Roast the tenderloin in preheated oven for about 30-35 minutes, or until it has an internal temperature of 145 degrees.  The length of time is determined by the size of the tenderloin.   Remove from oven and transfer to cutting board, cover loosely with foil (tent) let it rest for about 10 minutes.  The tenderloin will continue to cook for a few minutes.  Slice into about ½ inch slices.

Meanwhile while tenderloin is roasting in the frying pan that you browned the garlic and tenderloin in add about ½ cup of thin sliced red onion and cook for a few minutes, add wedged mushrooms and cook for a few minutes, place the red onions and mushrooms on plate save for later.  Now add about 1 – 1 ½ cups of chicken broth, stir and get all the browned bits and such combined with broth.  Cook this on medium to a little higher heat, you want it to boil, not a rushing boil, until it is reduced by about at least a third and add the whole petite onions, the cooked red onions and mushrooms and simmer for about five minutes or so, when the bulb onions are just tender it is done.

Plate the sliced tenderloin and pour the onion sauce over the tenderloin.  Save some of the sauce to put over julienne veggies (once you have them platted.)

Julienne Veggies:

  • two small Zucchini, with mandarin cut into thin long julienne strips the length of each zucchini ~ similar to the size of thin fettuccine
  • two small Yellow Squash,  using mandarin cut into long thin julienne strips length of each yellow squash, just like you did with the zucchini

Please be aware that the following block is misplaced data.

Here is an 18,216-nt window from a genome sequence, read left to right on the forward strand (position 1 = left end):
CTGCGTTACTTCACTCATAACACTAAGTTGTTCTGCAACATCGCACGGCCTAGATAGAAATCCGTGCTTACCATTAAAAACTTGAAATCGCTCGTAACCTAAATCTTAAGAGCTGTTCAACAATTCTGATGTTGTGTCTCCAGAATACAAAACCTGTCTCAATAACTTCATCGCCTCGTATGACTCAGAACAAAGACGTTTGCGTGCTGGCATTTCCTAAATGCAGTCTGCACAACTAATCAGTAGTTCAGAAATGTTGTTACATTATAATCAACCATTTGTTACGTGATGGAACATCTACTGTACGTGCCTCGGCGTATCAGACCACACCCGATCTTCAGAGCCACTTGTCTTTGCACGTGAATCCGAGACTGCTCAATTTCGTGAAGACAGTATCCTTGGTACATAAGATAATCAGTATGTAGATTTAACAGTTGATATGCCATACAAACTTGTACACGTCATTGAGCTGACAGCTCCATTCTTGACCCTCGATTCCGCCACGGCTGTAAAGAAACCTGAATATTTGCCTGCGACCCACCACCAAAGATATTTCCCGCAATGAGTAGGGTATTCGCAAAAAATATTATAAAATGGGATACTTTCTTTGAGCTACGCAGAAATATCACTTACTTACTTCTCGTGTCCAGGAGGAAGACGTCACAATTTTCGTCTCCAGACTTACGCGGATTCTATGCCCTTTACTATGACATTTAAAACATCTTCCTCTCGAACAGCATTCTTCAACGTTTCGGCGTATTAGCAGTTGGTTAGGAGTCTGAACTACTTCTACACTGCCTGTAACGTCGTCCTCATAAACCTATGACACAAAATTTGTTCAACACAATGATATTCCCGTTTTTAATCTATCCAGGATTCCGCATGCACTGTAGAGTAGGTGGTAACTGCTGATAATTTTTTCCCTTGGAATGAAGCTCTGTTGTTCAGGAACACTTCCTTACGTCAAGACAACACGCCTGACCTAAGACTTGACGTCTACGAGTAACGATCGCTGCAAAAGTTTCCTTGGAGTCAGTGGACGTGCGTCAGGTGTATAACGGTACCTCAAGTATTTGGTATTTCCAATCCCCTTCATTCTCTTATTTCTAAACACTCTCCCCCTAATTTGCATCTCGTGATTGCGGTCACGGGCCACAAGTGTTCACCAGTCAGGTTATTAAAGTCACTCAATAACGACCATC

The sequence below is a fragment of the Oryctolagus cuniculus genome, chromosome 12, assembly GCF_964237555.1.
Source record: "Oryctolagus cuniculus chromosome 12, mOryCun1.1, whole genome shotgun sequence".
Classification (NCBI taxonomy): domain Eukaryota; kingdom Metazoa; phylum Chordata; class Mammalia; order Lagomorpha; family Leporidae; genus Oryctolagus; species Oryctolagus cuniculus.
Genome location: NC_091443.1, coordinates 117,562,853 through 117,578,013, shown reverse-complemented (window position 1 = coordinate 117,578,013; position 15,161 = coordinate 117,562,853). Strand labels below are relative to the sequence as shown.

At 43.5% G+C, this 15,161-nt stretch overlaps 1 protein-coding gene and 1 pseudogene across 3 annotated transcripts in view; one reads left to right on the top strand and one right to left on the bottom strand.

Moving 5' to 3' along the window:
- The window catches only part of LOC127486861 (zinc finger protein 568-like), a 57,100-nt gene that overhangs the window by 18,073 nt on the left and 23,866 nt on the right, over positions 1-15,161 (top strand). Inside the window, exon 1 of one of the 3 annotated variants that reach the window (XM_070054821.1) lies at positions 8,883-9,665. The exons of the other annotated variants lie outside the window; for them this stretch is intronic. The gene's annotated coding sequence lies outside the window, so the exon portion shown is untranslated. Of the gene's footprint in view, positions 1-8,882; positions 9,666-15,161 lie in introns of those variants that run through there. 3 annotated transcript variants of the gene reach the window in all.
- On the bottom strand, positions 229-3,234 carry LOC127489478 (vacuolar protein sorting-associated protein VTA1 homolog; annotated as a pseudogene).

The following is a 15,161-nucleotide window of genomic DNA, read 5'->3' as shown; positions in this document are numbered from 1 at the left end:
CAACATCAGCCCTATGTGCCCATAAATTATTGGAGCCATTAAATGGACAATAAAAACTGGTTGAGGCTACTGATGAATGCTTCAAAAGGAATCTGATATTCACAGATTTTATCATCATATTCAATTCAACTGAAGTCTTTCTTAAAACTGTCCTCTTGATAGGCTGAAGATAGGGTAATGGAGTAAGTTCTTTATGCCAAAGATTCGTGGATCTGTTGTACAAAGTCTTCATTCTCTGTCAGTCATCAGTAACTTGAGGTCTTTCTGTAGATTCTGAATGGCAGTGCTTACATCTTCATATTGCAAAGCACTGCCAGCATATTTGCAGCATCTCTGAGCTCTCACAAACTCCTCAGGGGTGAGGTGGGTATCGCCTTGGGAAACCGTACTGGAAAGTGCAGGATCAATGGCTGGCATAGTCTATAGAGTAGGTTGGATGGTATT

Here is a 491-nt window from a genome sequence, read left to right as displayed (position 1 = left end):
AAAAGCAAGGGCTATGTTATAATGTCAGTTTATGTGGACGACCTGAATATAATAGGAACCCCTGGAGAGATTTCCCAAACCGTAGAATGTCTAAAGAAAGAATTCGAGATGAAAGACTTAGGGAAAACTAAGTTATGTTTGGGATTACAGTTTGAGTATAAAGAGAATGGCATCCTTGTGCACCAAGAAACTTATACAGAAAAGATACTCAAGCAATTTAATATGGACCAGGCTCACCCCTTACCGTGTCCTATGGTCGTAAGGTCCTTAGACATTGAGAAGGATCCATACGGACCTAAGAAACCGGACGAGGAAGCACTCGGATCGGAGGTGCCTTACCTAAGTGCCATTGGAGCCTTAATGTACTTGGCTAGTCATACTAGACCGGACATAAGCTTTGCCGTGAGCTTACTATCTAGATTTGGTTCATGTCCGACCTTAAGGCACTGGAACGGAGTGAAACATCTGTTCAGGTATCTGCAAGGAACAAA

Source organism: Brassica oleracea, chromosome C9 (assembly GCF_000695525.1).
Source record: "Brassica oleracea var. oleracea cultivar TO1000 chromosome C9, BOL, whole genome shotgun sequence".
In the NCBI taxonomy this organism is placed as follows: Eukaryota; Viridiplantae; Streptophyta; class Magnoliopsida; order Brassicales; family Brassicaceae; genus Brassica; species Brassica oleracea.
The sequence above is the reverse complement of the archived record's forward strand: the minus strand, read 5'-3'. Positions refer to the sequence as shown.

Once you have your veggies julienned put in steam basket (I laid them in a circular manner in the steam basket placing some zucchini then yellow squash and back again until you have all the julienned veggies in steam basket) and steam until just turning tender, you do not want to overcook, or they will be soggy and fall apart.  You want them to keep their shape.

As soon as they were done I took the basket out and placed in a bowl so they would not cook anymore, I did not use ice water or anything, I wanted them to retain some of their heat.  I used clean tongs to carefully plate the julienned veggies.   Once I made a nice nest of the veggies I placed 3 slices of tenderloin and some sauce over veggies and added a few of the whole petite onions.

I had roasted a couple of very small Yukon Yellow potatoes (click if you want directions) that needed to be used.  With the nice side salad they were not necessary, but I just loathe wasting food.

The meal was very delicious, lots of flavor to waken up  the taste-buds and had lots of color.  It was a nice change to have tenderloin, it had been a long time since having this tender cut of meat, and I do not think I will wait as long to recap this meal….